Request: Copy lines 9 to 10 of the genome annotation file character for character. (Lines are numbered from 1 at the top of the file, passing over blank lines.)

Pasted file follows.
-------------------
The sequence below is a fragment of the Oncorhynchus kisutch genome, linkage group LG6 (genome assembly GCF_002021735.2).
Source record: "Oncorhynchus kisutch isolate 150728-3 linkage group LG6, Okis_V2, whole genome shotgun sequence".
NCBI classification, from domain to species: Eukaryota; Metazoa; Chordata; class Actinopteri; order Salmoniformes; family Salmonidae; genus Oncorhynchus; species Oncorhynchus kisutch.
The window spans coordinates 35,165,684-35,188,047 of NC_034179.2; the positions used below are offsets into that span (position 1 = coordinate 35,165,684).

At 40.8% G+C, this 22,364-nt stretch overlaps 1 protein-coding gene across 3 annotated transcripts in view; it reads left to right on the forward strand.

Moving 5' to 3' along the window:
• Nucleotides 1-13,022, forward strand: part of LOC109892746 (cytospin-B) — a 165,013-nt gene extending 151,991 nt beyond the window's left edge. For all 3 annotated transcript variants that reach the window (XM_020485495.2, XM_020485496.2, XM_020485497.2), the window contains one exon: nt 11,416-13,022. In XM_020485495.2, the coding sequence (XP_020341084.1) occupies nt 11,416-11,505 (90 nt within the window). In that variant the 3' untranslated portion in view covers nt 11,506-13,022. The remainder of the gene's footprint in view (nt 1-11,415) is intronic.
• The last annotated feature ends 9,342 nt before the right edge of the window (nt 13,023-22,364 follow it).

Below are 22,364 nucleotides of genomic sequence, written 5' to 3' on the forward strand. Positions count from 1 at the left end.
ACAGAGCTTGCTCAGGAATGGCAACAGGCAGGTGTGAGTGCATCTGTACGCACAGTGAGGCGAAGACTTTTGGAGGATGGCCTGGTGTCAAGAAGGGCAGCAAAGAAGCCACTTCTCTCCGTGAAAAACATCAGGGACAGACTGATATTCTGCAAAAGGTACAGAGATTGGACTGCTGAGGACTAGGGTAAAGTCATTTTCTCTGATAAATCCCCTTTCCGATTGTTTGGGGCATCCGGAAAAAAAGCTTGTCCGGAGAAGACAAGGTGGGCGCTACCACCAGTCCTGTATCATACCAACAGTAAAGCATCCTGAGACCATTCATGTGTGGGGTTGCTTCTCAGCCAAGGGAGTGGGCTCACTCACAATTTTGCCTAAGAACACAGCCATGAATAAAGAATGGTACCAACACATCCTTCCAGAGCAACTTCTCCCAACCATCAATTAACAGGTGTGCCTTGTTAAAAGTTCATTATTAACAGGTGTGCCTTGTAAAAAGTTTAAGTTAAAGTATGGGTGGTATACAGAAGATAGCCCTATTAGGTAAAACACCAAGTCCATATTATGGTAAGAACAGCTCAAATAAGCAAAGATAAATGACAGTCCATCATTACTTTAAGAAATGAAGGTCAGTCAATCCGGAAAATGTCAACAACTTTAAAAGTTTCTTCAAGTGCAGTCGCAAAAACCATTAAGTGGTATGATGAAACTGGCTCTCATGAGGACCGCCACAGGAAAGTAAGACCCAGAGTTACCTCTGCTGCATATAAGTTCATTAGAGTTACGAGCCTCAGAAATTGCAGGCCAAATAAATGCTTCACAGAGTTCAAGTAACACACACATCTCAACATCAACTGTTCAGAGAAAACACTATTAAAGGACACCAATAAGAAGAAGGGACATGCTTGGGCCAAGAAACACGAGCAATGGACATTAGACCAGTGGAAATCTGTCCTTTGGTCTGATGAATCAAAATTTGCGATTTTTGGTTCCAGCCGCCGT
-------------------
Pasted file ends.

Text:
Below are 22,364 nucleotides of genomic sequence, written 5' to 3' on the forward strand. Positions count from 1 at the left end.
ACAGAGCTTGCTCAGGAATGGCAACAGGCAGGTGTGAGTGCATCTGTACGCACAGTGAGGCGAAGACTTTTGGAGGATGGCCTGGTGTCAAGAAGGGCAGCAAAGAAGCCACTTCTCTCCGTGAAAAACATCAGGGACAGACTGATATTCTGCAAAAGGTACAGAGATTGGACTGCTGAGGACTAGGGTAAAGTCATTTTCTCTGATAAATCCCCTTTCCGATTGTTTGGGGCATCCGGAAAAAAAGCTTGTCCGGAGAAGACAAGGTGGGCGCTACCACCAGTCCTGTATCATACCAACAGTAAAGCATCCTGAGACCATTCATGTGTGGGGTTGCTTCTCAGCCAAGGGAGTGGGCTCACTCACAATTTTGCCTAAGAACACAGCCATGAATAAAGAATGGTACCAACACATCCTTCCAGAGCAACTTCTCCCAACCATCAATTAACAGGTGTGCCTTGTTAAAAGTTCATTATTAACAGGTGTGCCTTGTAAAAAGTTTAAGTTAAAGTATGGGTGGTATACAGAAGATAGCCCTATTAGGTAAAACACCAAGTCCATATTATGGTAAGAACAGCTCAAATAAGCAAAGATAAATGACAGTCCATCATTACTTTAAGAAATGAAGGTCAGTCAATCCGGAAAATGTCAACAACTTTAAAAGTTTCTTCAAGTGCAGTCGCAAAAACCATTAAGTGGTATGATGAAACTGGCTCTCATGAGGACCGCCACAGGAAAGTAAGACCCAGAGTTACCTCTGCTGCATATAAGTTCATTAGAGTTACGAGCCTCAGAAATTGCAGGCCAAATAAATGCTTCACAGAGTTCAAGTAACACACACATCTCAACATCAACTGTTCAGAGAAAACACTATTAAAGGACACCAATAAGAAGAAGGGACATGCTTGGGCCAAGAAACACGAGCAATGGACATTAGACCAGTGGAAATCTGTCCTTTGGTCTGATGAATCAAAATTTGCGATTTTTGGTTCCAGCCGCCGT